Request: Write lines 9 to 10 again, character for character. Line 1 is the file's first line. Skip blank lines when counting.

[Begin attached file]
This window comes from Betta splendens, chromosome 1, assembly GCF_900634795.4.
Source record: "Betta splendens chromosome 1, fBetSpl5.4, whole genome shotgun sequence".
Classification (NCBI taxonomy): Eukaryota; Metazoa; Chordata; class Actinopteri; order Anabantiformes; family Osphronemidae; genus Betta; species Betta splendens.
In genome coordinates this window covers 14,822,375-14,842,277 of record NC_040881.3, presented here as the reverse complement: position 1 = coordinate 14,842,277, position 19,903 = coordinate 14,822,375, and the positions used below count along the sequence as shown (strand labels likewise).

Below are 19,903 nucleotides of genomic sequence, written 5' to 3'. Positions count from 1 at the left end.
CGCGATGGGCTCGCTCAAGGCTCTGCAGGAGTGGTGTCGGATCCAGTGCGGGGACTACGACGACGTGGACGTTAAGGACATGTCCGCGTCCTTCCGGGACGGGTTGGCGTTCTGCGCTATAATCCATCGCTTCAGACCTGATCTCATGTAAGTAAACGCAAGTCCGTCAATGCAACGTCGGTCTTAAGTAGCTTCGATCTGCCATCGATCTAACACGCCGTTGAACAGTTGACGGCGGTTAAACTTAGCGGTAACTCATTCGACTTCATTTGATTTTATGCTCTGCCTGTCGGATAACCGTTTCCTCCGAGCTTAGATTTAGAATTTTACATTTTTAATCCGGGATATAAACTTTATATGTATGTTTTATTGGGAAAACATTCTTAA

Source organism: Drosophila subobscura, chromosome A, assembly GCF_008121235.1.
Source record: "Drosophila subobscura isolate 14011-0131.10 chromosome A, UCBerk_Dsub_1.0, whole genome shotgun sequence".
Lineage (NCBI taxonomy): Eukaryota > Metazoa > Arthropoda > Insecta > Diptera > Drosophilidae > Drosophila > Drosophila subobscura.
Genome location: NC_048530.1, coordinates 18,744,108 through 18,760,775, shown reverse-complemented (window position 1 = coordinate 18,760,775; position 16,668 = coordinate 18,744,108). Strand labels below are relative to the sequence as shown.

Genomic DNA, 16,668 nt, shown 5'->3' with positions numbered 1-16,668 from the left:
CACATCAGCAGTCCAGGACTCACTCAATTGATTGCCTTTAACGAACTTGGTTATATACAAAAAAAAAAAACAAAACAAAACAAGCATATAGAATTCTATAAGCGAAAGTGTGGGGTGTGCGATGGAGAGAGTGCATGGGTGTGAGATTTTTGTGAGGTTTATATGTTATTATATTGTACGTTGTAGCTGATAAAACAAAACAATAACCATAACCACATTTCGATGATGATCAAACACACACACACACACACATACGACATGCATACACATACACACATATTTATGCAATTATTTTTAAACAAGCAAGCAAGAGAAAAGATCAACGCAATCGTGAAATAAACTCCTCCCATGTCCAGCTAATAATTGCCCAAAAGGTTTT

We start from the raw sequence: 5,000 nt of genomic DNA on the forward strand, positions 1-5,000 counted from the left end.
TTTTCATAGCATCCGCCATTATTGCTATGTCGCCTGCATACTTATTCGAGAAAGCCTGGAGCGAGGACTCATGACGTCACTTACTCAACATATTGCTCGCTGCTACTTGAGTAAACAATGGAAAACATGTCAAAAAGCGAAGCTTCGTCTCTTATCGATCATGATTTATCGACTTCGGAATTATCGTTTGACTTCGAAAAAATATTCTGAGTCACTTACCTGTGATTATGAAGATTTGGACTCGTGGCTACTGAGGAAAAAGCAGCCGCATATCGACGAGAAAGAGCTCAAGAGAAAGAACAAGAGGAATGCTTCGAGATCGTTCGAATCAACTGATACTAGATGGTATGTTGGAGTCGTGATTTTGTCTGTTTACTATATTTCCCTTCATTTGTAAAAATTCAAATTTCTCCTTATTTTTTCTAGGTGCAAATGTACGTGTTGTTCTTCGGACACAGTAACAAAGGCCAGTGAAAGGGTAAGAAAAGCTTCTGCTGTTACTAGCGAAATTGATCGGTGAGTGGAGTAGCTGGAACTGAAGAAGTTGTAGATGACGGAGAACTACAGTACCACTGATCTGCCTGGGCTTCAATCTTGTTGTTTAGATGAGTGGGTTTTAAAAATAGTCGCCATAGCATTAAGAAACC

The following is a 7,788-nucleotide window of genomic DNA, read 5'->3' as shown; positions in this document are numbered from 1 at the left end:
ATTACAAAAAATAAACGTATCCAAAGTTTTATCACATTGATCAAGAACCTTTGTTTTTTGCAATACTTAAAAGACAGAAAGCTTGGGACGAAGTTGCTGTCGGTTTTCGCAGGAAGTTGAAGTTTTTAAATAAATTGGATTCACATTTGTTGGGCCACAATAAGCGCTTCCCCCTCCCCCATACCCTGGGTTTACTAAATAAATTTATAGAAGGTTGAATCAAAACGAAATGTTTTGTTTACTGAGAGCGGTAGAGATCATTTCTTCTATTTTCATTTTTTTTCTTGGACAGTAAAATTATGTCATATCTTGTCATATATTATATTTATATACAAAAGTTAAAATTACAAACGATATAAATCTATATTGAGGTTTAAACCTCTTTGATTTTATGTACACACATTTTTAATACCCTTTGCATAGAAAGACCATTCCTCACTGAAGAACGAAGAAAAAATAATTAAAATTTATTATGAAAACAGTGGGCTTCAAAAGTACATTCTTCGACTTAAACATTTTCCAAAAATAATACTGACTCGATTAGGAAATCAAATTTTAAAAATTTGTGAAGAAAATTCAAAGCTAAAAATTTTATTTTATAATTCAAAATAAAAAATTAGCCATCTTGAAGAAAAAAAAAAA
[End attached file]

Lineage (NCBI taxonomy): Eukaryota > Metazoa > Arthropoda > Insecta > Diptera > Drosophilidae > Drosophila > Drosophila subobscura.
Genome location: NC_048530.1, coordinates 18,744,108 through 18,760,775, shown reverse-complemented (window position 1 = coordinate 18,760,775; position 16,668 = coordinate 18,744,108). Strand labels below are relative to the sequence as shown.